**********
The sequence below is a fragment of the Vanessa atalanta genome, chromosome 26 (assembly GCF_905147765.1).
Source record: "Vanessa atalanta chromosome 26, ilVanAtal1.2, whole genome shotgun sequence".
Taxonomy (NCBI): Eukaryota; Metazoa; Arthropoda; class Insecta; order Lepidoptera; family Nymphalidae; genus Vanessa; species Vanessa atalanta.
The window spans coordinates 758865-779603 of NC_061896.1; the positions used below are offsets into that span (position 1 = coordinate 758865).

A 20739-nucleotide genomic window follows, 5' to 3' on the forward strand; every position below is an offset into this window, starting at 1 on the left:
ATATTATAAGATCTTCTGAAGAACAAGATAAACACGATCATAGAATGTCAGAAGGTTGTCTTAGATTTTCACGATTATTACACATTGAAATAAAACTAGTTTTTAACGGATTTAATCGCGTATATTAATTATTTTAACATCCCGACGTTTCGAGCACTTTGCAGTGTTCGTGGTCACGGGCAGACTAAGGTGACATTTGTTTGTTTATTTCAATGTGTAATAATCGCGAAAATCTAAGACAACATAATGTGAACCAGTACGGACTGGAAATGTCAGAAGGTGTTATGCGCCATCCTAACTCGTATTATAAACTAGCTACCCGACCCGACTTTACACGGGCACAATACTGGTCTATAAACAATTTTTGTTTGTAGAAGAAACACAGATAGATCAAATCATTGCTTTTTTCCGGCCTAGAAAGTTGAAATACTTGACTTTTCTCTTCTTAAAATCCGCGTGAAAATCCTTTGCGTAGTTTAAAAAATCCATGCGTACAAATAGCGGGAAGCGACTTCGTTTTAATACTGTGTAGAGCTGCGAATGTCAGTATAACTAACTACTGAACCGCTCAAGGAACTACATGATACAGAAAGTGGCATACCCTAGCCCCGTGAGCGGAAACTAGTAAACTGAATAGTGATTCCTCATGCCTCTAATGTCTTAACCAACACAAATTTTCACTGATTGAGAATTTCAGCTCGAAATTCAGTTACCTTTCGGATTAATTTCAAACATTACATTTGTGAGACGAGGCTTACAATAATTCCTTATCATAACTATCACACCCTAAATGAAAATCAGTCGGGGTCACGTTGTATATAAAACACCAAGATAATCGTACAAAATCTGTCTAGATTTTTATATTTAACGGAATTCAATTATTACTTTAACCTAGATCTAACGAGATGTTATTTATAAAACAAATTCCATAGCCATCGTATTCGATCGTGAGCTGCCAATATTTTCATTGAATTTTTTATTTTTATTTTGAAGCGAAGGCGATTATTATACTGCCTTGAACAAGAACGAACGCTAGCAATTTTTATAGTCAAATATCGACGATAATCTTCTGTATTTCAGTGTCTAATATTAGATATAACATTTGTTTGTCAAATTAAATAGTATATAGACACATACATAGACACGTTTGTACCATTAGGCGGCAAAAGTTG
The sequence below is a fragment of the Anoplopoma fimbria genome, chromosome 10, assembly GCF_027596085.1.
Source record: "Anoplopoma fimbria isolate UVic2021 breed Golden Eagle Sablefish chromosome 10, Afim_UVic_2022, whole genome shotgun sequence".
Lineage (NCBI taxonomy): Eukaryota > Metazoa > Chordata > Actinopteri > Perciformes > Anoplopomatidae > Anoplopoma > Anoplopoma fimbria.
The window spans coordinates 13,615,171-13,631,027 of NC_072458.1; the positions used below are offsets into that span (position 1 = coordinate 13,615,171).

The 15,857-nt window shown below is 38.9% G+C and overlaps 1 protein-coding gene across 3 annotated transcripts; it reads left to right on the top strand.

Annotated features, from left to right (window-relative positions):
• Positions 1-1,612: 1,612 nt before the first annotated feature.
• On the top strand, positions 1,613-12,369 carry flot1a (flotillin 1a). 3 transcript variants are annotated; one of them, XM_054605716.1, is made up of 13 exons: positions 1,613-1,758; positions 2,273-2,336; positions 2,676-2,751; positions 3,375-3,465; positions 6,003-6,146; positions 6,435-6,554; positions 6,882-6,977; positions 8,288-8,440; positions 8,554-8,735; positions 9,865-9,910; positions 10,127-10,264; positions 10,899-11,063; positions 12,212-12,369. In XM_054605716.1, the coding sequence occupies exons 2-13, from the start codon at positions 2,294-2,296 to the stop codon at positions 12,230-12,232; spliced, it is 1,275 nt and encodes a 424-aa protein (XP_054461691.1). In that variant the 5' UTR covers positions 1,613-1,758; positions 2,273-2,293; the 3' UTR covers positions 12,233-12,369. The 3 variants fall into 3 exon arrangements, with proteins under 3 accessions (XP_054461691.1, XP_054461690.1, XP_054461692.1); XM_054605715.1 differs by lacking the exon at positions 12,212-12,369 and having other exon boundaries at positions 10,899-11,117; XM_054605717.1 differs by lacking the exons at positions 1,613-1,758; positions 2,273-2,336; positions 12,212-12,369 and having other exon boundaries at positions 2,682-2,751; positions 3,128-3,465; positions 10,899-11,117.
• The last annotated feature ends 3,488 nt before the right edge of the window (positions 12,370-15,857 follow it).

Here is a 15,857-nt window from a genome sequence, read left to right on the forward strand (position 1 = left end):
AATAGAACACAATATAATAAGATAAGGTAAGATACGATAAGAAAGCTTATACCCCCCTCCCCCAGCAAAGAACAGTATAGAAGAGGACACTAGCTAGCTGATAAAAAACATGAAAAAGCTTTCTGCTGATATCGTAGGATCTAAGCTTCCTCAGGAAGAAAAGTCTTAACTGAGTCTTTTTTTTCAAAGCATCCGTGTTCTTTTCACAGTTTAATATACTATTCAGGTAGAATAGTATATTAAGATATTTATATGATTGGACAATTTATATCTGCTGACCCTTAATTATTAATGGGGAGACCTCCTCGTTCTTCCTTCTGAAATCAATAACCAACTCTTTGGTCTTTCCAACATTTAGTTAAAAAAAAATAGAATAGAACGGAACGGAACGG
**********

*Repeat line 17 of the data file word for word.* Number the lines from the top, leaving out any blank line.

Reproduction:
AATAGAACACAATATAATAAGATAAGGTAAGATACGATAAGAAAGCTTATACCCCCCTCCCCCAGCAAAGAACAGTATAGAAGAGGACACTAGCTAGCTGATAAAAAACATGAAAAAGCTTTCTGCTGATATCGTAGGATCTAAGCTTCCTCAGGAAGAAAAGTCTTAACTGAGTCTTTTTTTTCAAAGCATCCGTGTTCTTTTCACAGTTTAATATACTATTCAGGTAGAATAGTATATTAAGATATTTATATGATTGGACAATTTATATCTGCTGACCCTTAATTATTAATGGGGAGACCTCCTCGTTCTTCCTTCTGAAATCAATAACCAACTCTTTGGTCTTTCCAACATTTAGTTAAAAAAAAATAGAATAGAACGGAACGGAACGG